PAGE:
That’s really an apt metaphor for the whole life of the disciple, which, as I contend, is what the preacher is before they are anything else. We–all of us–are like the blind man in Mark who begs Jesus to heal him. When Jesus spits in his eyes and lays hands on him, the man receives his sight, but only partially. “I see people,” he says, “they look like trees walking around” (Mk 8:24). And so once again, Jesus places his hands on the man’s eyes, and his sight was restored fully.

That, I think, is just how it is with us. As we journey with Jesus, he keeps placing his hands on our eyes and healing our ability to see, so that increasingly we see with eyes healed by the kingdom, in order to perceive the kingdom.

It’s not hard. But it does take time. This is probably in part what was behind E. M. Bounds’ saying that it takes 20 years to make a sermon, because it takes 20 years to make a man. As our character develops and matures in the sight of God, so also does our ability to behold the work of God in and around us. We begin to perceive it with a nuance that would have been impossible when we first started. And when we stand up to preach, again, we’re not just parroting abstractions at people. We’re speaking out of the depths, right into the depths. Because, of course, the depths are all around us, just waiting to be named.

Sometimes when I’m telling some story or giving some illustration during a message, I fret a bit that my listeners will think that my life is more charmed or interesting than it really is. I fret about it because the truth is that my life is probably, on the surface, far less charming or interesting than many of their lives. I’m a busy pastor in his 30’s with a wife and four kids. My life mostly orbits around those primary obligations, and there’s not a lot of room for superfluous intrigue. I wake up early. I work. I come home. We eat and put the kids in bed. I read some. We watch TV for awhile. We fall asleep. It’s really as hum-drum as it comes.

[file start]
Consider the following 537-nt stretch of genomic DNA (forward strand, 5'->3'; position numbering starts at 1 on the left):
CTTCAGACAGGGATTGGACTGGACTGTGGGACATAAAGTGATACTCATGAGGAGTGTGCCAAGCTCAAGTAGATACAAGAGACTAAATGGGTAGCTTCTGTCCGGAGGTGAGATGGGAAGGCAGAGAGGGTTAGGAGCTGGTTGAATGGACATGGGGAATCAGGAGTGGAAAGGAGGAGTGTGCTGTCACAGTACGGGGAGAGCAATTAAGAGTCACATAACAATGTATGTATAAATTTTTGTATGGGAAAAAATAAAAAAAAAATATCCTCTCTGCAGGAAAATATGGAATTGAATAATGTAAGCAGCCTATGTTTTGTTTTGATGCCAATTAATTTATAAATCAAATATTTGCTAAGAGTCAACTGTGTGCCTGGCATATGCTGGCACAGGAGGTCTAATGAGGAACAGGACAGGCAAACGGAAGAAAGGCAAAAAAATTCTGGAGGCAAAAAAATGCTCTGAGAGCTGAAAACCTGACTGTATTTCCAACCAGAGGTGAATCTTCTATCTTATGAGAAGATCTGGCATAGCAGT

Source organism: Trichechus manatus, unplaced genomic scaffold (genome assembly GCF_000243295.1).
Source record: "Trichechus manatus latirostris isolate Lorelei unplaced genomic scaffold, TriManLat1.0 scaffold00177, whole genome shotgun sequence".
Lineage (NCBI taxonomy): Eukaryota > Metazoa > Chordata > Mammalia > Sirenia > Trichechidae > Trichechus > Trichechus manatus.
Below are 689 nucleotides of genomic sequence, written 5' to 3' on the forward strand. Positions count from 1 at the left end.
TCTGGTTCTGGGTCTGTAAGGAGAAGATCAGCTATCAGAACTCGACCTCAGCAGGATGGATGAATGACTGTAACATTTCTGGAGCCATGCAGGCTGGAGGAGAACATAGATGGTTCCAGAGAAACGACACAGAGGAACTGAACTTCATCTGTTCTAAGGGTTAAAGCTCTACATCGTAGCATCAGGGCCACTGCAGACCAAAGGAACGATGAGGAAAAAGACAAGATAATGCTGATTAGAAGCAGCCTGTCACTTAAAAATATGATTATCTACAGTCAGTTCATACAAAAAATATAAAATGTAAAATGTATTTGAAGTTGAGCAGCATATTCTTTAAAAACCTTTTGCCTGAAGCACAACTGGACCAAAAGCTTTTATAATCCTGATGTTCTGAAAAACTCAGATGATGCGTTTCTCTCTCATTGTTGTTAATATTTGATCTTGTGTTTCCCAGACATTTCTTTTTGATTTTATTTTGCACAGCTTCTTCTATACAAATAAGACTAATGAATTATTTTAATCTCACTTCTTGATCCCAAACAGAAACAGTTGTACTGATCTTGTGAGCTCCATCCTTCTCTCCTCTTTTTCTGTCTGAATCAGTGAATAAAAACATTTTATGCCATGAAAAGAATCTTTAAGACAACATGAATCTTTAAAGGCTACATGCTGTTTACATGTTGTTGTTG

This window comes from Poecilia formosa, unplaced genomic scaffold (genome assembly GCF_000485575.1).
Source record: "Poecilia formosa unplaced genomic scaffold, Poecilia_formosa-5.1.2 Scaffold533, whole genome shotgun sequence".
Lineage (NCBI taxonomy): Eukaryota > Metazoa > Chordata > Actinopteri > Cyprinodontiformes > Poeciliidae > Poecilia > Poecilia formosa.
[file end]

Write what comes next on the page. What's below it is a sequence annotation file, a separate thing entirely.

AND.

What I’ve discovered is that the life God has given me (and each one of us) is chock full of glory. There’s more than enough there. It is sufficient for a communion with God, a manifestation of the glory of God, that is as robust as any of the great saints and mystics ever had. That is how God has set it up.

We just have to develop eyes to see.

And the only way we do is by walking with God. Every moment, every hour, every day… until the days pass into weeks, which pass into months, which pass into years… and before long, the words of the Psalmist go from poetic rhapsody to a straightforward description of how we experience the world: “the unfailing love of YHWH fills the earth…

Probably no one I know has expressed this better than Frederick Buechner. He writes:

If I were called upon to state in a few words the essence of everything I was trying to say both as a novelist and as a preacher, it would be something like this: Listen to your life. See it for the fathomless mystery that it is. In the boredom and pain of it no less than in the excitement and gladness: touch, taste, smell your way to the holy and hidden heart of it because in the last analysis all moments are key moments, and life itself is grace. (from Listening to Your Life, p. 2)

If you learn to do this, you’ll always have more than enough to say.